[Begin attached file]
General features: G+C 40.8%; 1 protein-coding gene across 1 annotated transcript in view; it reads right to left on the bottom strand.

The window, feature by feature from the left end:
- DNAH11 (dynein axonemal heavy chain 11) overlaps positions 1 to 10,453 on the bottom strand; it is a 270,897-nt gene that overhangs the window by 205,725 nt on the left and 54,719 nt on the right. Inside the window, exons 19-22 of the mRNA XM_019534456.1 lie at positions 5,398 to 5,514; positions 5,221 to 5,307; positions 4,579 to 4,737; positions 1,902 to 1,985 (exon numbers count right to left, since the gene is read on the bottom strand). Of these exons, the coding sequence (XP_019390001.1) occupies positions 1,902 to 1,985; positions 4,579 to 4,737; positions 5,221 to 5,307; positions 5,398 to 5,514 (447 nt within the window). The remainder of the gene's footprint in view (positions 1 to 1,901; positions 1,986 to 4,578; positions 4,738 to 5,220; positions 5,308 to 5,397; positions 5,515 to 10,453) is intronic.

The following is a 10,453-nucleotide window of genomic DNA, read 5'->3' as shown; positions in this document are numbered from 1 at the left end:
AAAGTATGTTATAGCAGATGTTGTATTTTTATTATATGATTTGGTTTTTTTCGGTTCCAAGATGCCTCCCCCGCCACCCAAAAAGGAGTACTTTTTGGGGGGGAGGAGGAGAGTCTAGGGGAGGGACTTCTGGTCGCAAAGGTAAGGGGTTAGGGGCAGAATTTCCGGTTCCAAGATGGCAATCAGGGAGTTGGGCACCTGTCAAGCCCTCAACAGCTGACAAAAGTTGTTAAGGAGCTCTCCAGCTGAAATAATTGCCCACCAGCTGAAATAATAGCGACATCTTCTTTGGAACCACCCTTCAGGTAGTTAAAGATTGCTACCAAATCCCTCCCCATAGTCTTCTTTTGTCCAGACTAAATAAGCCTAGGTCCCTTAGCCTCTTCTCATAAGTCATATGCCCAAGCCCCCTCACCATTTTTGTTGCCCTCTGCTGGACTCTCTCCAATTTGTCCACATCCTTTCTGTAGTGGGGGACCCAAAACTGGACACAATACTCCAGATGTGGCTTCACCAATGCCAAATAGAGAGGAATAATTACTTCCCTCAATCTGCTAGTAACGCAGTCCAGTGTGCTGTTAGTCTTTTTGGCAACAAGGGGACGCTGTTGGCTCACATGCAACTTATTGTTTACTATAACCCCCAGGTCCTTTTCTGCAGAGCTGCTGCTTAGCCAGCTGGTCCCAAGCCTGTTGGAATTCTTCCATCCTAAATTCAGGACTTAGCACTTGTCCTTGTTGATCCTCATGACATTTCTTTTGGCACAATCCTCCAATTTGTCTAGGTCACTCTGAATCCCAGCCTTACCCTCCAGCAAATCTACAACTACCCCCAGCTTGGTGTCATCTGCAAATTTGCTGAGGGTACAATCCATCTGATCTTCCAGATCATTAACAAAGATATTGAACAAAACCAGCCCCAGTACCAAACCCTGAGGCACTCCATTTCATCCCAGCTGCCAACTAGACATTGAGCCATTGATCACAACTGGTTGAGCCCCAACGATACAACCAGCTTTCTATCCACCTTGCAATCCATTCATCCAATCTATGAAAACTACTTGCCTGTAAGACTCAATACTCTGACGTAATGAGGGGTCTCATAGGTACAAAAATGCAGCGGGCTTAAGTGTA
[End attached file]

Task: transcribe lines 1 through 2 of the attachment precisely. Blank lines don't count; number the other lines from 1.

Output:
General features: G+C 40.8%; 1 protein-coding gene across 1 annotated transcript in view; it reads right to left on the bottom strand.

The window, feature by feature from the left end: